Written and illustrated by
G. P. Putnam's Sons
In a rollicking,
cumulative tale, a badger family and their friends–Hedgie, Mr. Ram
and Vanya, the horse–struggle to pull up a giant turnip. A cocky
rooster steps in and pulls, sending him into the air, holding onto
the turnip. No one knows that a mother bear in her underground den
has kicked the turnip up through the soil to give the family room to
sleep through the winter.
Once again Jan Brett brings an original twist to a
favorite folktale. Snow covers the farm in rural Russia as badgers
and friends in old-fashioned clothes, and bears marching through
bright-colored borders, send young readers laughing from page to
In 2011, my husband, Joe, and I traveled to Russia. We were
driving by a rural farm one day when I was reminded of a gift from a
friend. It was a simple carved wooden toy of three people and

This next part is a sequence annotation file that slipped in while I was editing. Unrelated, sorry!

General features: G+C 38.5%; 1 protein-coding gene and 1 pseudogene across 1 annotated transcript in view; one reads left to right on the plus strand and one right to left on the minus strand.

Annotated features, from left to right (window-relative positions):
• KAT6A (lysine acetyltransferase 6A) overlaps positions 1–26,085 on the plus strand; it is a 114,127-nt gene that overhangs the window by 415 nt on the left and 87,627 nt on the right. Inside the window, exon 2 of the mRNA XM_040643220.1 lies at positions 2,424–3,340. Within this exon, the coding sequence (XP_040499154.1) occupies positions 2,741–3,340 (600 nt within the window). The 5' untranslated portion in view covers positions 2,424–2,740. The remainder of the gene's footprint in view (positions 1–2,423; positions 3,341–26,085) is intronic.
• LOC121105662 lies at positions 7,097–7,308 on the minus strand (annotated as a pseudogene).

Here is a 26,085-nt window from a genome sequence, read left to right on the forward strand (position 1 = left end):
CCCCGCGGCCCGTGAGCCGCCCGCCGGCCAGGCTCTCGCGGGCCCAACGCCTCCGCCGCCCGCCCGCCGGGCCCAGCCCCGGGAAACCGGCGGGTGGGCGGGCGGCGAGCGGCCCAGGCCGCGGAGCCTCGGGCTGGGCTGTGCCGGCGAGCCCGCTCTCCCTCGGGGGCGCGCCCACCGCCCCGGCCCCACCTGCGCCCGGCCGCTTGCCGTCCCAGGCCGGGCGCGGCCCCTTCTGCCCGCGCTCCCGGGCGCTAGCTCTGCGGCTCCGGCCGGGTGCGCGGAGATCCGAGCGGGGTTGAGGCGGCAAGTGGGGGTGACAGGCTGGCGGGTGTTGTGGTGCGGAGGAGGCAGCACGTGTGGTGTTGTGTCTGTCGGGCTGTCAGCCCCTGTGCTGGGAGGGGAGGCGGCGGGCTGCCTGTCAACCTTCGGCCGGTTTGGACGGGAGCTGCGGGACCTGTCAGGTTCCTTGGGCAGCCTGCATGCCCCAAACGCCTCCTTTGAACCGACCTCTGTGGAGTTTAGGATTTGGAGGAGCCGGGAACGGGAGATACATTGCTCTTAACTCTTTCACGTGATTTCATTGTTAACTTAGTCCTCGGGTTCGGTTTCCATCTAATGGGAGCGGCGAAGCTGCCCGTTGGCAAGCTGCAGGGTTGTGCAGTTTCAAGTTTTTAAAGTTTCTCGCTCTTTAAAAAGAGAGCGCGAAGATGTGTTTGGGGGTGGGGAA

a bear struggling to pull up a large turnip. The idea of
finding a giant turnip really tickled my fancy, and I couldn't stop
thinking about it.
How could I make my story different from the old
Russian tale? I decided to use animal characters. I
modeled the badger family after the European badger, with its
striking coat and mischievous expression. They were the first
to tackle the giant turnip. Other animals would try, but it
was the bear in the carved toy that gave me the surprise twist for
getting the turnip out of the ground.
As I started to write, I had one last thought.
Would readers believe a turnip could be as big as I wanted to make
it? I knew someone who grew large pumpkins. Some were
over nine hundred pounds. "It could happen," I said to myself.
to Hedgie's Book a matic